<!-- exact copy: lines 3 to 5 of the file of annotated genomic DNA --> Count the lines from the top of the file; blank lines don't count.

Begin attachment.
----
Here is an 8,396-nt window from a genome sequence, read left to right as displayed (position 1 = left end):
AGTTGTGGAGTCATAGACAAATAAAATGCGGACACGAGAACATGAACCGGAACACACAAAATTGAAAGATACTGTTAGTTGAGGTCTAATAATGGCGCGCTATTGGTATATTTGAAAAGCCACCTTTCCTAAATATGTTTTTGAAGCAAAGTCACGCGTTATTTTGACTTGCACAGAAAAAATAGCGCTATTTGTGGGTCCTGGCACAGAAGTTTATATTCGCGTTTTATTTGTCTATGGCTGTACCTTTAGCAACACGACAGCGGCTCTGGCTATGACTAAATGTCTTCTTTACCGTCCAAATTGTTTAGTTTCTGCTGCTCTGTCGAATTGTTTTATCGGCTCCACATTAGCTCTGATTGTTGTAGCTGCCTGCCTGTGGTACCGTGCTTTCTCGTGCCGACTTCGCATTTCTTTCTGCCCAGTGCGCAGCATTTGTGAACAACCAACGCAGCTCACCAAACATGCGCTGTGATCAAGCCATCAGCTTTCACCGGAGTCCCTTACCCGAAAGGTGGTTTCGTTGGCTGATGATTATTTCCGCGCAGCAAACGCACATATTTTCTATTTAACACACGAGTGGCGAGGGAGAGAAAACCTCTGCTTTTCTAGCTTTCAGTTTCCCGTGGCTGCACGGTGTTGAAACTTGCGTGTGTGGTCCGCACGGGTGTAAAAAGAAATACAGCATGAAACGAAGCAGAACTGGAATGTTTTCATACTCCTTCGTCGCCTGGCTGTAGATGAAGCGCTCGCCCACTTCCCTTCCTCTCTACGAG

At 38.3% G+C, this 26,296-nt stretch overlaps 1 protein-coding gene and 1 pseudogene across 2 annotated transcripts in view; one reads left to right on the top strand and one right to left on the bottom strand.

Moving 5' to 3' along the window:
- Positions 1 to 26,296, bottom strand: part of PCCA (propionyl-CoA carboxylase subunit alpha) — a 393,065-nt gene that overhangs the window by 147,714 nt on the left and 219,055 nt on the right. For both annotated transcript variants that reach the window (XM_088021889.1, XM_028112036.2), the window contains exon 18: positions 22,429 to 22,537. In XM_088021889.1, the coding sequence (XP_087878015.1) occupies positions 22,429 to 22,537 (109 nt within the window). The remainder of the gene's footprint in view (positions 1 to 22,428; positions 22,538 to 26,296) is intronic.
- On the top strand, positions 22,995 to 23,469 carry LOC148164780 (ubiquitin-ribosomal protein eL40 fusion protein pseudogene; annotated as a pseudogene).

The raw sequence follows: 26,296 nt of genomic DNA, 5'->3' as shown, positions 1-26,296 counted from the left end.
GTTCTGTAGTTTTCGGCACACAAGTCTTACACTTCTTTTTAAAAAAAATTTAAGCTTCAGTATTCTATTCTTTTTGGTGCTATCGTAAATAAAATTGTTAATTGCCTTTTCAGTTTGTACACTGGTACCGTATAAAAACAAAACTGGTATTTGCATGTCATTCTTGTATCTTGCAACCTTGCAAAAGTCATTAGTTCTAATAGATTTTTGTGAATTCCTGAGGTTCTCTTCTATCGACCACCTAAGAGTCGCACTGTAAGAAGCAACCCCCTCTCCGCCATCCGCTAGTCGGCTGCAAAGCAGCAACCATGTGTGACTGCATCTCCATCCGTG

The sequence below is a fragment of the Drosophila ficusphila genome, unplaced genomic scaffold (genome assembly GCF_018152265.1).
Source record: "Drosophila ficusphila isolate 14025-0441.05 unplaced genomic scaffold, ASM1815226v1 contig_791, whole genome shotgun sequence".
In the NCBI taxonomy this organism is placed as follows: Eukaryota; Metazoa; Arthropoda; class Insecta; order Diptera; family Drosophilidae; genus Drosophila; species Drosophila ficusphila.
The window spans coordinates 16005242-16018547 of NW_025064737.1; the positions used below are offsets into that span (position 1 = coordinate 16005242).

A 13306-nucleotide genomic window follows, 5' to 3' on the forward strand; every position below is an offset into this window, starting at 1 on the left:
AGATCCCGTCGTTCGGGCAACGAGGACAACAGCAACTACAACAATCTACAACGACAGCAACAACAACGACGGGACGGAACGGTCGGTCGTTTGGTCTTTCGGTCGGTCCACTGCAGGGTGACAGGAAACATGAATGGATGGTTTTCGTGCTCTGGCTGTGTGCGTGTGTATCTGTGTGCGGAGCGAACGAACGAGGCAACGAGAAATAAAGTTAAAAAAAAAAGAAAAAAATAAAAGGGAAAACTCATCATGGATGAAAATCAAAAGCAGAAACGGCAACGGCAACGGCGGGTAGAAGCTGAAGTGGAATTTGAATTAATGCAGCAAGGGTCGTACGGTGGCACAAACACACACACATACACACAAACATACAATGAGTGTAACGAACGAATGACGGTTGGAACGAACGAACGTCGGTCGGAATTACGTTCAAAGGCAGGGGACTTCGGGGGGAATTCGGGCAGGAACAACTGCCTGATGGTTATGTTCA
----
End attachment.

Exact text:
At 38.3% G+C, this 26,296-nt stretch overlaps 1 protein-coding gene and 1 pseudogene across 2 annotated transcripts in view; one reads left to right on the top strand and one right to left on the bottom strand.

Moving 5' to 3' along the window:
- Positions 1 to 26,296, bottom strand: part of PCCA (propionyl-CoA carboxylase subunit alpha) — a 393,065-nt gene that overhangs the window by 147,714 nt on the left and 219,055 nt on the right. For both annotated transcript variants that reach the window (XM_088021889.1, XM_028112036.2), the window contains exon 18: positions 22,429 to 22,537. In XM_088021889.1, the coding sequence (XP_087878015.1) occupies positions 22,429 to 22,537 (109 nt within the window). The remainder of the gene's footprint in view (positions 1 to 22,428; positions 22,538 to 26,296) is intronic.